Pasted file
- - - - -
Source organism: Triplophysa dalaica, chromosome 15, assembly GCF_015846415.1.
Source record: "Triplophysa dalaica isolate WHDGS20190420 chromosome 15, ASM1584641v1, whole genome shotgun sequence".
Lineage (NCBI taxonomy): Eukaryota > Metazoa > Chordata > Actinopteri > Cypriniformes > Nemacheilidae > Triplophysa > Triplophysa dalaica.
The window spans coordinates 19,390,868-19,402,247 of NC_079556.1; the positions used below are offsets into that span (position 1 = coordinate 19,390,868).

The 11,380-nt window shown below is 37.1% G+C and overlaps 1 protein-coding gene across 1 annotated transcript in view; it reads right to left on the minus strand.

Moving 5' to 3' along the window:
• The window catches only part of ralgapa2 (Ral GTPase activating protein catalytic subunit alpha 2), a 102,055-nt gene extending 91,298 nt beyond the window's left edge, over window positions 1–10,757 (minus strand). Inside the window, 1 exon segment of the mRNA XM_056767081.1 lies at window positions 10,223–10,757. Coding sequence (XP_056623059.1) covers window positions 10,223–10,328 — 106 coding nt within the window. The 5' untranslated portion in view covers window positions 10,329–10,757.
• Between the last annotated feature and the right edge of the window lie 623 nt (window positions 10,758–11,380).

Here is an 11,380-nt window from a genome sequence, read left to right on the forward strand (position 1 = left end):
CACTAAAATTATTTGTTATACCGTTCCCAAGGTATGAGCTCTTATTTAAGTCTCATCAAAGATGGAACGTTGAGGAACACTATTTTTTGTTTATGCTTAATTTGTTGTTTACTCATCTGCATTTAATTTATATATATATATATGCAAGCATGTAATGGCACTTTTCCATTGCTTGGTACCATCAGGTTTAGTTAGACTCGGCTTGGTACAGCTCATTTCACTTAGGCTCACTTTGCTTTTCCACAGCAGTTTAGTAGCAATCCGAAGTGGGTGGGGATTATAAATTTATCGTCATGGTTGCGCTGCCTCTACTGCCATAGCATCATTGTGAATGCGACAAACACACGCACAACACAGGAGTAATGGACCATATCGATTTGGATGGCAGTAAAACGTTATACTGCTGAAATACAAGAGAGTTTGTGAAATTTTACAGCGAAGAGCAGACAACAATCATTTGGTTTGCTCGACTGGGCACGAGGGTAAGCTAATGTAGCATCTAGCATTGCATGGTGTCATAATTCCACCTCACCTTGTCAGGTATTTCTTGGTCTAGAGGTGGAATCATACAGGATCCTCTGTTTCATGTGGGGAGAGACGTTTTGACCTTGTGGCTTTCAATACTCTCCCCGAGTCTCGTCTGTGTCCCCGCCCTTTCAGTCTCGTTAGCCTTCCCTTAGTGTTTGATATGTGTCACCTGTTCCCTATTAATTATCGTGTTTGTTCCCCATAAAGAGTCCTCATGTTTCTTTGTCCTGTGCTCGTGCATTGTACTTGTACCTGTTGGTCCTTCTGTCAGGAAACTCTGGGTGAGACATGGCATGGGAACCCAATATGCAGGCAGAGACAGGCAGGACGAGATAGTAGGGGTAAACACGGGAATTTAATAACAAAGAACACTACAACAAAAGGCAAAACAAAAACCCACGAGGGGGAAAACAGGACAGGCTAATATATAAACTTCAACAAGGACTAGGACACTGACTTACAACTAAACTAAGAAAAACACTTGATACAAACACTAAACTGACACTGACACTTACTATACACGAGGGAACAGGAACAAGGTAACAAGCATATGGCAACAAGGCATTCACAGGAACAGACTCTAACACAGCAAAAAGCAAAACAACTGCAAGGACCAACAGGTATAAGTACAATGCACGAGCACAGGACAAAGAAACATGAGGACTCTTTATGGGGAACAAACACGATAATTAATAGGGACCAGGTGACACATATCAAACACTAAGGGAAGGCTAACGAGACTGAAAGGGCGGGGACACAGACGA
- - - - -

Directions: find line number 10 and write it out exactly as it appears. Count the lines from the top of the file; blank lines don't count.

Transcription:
CACTAAAATTATTTGTTATACCGTTCCCAAGGTATGAGCTCTTATTTAAGTCTCATCAAAGATGGAACGTTGAGGAACACTATTTTTTGTTTATGCTTAATTTGTTGTTTACTCATCTGCATTTAATTTATATATATATATATGCAAGCATGTAATGGCACTTTTCCATTGCTTGGTACCATCAGGTTTAGTTAGACTCGGCTTGGTACAGCTCATTTCACTTAGGCTCACTTTGCTTTTCCACAGCAGTTTAGTAGCAATCCGAAGTGGGTGGGGATTATAAATTTATCGTCATGGTTGCGCTGCCTCTACTGCCATAGCATCATTGTGAATGCGACAAACACACGCACAACACAGGAGTAATGGACCATATCGATTTGGATGGCAGTAAAACGTTATACTGCTGAAATACAAGAGAGTTTGTGAAATTTTACAGCGAAGAGCAGACAACAATCATTTGGTTTGCTCGACTGGGCACGAGGGTAAGCTAATGTAGCATCTAGCATTGCATGGTGTCATAATTCCACCTCACCTTGTCAGGTATTTCTTGGTCTAGAGGTGGAATCATACAGGATCCTCTGTTTCATGTGGGGAGAGACGTTTTGACCTTGTGGCTTTCAATACTCTCCCCGAGTCTCGTCTGTGTCCCCGCCCTTTCAGTCTCGTTAGCCTTCCCTTAGTGTTTGATATGTGTCACCTGTTCCCTATTAATTATCGTGTTTGTTCCCCATAAAGAGTCCTCATGTTTCTTTGTCCTGTGCTCGTGCATTGTACTTGTACCTGTTGGTCCTTCTGTCAGGAAACTCTGGGTGAGACATGGCATGGGAACCCAATATGCAGGCAGAGACAGGCAGGACGAGATAGTAGGGGTAAACACGGGAATTTAATAACAAAGAACACTACAACAAAAGGCAAAACAAAAACCCACGAGGGGGAAAACAGGACAGGCTAATATATAAACTTCAACAAGGACTAGGACACTGACTTACAACTAAACTAAGAAAAACACTTGATACAAACACTAAACTGACACTGACACTTACTATACACGAGGGAACAGGAACAAGGTAACAAGCATATGGCAACAAGGCATTCACAGGAACAGACTCTAACACAGCAAAAAGCAAAACAACTGCAAGGACCAACAGGTATAAGTACAATGCACGAGCACAGGACAAAGAAACATGAGGACTCTTTATGGGGAACAAACACGATAATTAATAGGGACCAGGTGACACATATCAAACACTAAGGGAAGGCTAACGAGACTGAAAGGGCGGGGACACAGACGA